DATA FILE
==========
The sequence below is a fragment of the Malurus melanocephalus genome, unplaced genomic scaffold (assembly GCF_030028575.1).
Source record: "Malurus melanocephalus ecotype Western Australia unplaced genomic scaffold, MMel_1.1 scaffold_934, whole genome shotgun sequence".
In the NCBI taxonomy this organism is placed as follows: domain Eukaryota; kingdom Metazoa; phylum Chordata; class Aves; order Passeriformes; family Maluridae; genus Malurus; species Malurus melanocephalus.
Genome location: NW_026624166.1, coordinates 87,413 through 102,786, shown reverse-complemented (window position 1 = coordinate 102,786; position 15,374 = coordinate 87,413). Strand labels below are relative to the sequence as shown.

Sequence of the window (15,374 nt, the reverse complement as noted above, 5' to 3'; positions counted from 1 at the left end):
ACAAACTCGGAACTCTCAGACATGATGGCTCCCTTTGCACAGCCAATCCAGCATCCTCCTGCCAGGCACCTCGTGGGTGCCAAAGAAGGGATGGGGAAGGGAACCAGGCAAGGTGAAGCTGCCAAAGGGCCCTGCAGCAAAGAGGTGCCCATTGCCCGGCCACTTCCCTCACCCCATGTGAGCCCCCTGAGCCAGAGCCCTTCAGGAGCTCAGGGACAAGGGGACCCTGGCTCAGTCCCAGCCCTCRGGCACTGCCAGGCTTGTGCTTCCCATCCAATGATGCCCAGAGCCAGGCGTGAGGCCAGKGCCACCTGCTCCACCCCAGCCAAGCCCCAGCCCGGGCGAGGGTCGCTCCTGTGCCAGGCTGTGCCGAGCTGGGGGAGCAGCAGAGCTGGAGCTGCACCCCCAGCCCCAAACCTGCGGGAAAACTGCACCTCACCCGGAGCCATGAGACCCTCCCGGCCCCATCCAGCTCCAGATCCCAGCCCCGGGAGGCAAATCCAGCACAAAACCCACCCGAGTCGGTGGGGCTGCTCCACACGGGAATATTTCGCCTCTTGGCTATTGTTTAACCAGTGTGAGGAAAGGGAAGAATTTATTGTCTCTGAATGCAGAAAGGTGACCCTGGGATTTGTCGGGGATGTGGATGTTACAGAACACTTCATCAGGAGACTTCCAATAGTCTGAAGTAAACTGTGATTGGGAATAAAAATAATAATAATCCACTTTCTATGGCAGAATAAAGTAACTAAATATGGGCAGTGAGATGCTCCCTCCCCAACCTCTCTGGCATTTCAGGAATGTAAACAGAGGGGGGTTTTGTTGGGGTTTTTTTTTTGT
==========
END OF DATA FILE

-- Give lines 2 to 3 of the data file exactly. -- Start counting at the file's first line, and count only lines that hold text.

Source record: "Malurus melanocephalus ecotype Western Australia unplaced genomic scaffold, MMel_1.1 scaffold_934, whole genome shotgun sequence".
In the NCBI taxonomy this organism is placed as follows: domain Eukaryota; kingdom Metazoa; phylum Chordata; class Aves; order Passeriformes; family Maluridae; genus Malurus; species Malurus melanocephalus.